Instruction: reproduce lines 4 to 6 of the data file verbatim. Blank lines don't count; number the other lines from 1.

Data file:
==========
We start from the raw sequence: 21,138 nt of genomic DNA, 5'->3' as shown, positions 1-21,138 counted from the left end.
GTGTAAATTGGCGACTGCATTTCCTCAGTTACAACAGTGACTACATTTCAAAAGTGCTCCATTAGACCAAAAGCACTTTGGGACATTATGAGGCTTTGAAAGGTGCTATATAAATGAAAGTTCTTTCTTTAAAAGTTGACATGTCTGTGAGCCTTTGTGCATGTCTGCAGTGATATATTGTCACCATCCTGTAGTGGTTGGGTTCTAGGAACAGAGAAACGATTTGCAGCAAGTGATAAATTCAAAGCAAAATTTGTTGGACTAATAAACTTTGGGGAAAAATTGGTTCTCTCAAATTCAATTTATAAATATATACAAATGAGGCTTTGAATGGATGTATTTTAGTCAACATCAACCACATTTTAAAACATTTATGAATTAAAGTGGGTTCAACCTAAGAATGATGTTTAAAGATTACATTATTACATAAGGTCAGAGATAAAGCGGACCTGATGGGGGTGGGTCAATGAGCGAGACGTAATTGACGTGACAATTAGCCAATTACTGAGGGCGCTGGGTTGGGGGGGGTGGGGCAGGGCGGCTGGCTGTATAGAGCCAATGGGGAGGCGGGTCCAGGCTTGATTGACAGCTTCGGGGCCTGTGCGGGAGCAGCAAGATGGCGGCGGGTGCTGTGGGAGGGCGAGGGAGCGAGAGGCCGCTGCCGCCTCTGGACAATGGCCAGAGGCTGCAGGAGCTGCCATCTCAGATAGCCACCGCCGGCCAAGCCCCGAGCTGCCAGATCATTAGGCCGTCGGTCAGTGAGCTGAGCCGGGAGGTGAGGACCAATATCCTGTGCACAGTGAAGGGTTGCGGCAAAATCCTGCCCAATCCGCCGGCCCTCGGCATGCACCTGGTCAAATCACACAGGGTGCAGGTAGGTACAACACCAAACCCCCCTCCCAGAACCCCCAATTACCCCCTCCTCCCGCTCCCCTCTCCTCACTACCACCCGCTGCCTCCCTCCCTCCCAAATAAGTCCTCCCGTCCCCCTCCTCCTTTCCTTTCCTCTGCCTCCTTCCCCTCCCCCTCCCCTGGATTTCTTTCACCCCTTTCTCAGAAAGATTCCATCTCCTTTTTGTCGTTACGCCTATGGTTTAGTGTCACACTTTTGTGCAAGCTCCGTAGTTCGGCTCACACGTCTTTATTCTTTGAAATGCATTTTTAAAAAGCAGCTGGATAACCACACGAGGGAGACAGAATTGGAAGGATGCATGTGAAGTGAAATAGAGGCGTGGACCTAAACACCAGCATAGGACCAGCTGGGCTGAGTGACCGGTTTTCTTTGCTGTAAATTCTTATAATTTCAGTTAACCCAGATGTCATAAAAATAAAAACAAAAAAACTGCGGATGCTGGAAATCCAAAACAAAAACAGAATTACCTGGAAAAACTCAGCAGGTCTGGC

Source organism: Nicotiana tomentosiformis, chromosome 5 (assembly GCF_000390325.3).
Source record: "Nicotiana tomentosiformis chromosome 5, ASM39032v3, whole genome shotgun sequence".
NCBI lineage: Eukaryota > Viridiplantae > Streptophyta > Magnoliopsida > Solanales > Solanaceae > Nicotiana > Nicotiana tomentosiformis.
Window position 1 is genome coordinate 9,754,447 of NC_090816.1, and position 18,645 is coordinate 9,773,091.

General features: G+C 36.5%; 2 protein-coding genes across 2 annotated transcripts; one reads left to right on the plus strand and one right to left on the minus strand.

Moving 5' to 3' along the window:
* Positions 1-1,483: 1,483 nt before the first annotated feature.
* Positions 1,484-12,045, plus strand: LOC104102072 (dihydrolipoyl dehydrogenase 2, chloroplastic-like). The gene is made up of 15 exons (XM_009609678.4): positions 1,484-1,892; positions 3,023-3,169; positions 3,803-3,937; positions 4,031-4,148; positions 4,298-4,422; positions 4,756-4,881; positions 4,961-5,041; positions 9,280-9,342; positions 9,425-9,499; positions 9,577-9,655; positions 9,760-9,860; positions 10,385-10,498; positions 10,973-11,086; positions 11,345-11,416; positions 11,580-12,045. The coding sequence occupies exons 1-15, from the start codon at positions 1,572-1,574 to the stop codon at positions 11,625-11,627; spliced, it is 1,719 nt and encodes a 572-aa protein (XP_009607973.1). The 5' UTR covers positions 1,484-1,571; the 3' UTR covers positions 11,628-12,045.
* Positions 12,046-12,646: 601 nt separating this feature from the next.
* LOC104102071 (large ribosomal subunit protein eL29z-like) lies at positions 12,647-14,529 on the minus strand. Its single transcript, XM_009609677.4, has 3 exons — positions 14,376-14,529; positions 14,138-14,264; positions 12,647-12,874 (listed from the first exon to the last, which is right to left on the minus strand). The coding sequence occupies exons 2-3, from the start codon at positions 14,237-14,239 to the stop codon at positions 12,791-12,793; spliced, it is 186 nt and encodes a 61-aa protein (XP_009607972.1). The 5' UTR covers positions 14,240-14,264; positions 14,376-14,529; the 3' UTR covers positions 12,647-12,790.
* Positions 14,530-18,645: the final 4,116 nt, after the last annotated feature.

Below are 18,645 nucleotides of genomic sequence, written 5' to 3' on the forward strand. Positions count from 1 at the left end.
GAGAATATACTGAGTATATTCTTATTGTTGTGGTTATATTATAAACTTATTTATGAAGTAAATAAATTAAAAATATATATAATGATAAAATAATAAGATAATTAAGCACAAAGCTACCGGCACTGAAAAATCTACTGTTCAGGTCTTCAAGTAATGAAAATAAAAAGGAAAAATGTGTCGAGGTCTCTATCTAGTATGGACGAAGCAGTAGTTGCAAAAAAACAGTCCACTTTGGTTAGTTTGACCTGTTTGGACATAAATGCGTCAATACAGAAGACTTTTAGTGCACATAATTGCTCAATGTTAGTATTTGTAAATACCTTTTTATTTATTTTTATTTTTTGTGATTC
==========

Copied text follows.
Source record: "Nicotiana tomentosiformis chromosome 5, ASM39032v3, whole genome shotgun sequence".
NCBI lineage: Eukaryota > Viridiplantae > Streptophyta > Magnoliopsida > Solanales > Solanaceae > Nicotiana > Nicotiana tomentosiformis.
Window position 1 is genome coordinate 9,754,447 of NC_090816.1, and position 18,645 is coordinate 9,773,091.